H.M.S. Unicorn joined the Royal Navy in 1789. She was built as a frigate carrying 32 guns capable of firing 12 and 18 pound shot. She was larger and faster than other British frigates of her rate and was designed by the noted naval architect, F.H. Chapman, following his pioneering studies of hydrodynamics. She was capable of sailing in heavy wind without excessive pitching or rolling.
Frigates evolved as a new kind of fighting ship during the latter half of the eighteenth century. They were long, low, sleek sailing ships, capable of maneuvering and of sailing close to the wind. Unlike the slow, heavy ships of the line, whose very reason for existing was to engage, like contending herds of elephants, in huge thundering fleet actions, the agile frigates were free- spirited ships capable of a wide range of missions. Darting about courageously, the frigate was the cruiser and destroyer of its day, and its captain was generally given the widest latitude for engaging in independent action. They were unexcelled at harassing and capturing enemy shipping. They performed essential courier services. They enforced blockades. They slashed through the lines to relieve beleaguered ports. In major actions, they were the eyes of the fleet. They rescued big ships of the line damaged in action. In the Battle of the Nile, Nelson proclaimed "were I to die at this moment, want of frigates would be engraved upon my heart".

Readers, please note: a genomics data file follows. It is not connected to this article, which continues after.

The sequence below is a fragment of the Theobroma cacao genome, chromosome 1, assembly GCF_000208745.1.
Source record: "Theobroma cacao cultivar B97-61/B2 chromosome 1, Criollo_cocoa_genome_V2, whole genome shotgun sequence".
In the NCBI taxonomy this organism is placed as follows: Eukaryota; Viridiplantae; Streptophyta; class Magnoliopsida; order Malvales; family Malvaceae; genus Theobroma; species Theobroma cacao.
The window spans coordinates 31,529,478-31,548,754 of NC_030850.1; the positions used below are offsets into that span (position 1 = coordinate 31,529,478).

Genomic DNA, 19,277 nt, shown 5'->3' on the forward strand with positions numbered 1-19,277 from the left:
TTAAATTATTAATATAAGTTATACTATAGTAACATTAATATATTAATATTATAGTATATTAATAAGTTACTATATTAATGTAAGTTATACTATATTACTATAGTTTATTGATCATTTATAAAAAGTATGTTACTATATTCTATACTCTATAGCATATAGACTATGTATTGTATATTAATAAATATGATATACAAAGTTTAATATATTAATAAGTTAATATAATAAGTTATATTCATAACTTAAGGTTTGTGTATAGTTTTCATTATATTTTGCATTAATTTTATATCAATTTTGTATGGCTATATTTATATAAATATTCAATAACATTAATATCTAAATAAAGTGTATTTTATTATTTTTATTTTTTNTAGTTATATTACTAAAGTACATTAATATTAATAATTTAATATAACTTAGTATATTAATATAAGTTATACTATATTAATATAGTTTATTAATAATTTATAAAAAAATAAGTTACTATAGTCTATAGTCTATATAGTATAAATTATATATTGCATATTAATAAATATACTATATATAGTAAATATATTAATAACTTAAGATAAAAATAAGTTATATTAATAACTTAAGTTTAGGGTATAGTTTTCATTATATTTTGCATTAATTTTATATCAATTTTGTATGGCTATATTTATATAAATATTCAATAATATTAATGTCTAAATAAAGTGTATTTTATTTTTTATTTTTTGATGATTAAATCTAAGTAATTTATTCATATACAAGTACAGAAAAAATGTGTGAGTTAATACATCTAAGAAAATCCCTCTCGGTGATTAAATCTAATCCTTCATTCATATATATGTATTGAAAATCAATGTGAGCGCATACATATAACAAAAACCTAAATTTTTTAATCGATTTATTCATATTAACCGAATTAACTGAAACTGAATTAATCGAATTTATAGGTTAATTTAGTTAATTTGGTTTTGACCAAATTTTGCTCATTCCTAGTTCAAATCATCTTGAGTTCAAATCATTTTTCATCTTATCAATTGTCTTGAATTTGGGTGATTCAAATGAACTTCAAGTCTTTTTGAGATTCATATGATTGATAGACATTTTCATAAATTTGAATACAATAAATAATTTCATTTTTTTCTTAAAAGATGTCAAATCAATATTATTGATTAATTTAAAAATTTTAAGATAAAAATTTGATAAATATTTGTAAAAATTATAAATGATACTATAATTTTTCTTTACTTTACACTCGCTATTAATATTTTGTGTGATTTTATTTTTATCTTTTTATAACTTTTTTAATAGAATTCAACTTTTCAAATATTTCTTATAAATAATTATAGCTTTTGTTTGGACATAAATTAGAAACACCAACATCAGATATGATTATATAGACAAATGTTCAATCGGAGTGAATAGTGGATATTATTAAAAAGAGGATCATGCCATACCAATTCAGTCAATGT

The Unicorn participated heroically in most of Lord Nelson's victories against the Spanish and French fleets at the turn of the century. She formed part of the scouting line at the Battle of the Nile and she served valiantly at the Battle of Trafalgar, performing two major rescues while under fire. During the British-American war of 1812, she performed blockade duty in Long Island Sound and at the mouth of the Chesapeake Bay. She was finally overtaken by old age and sank during a storm in 1823.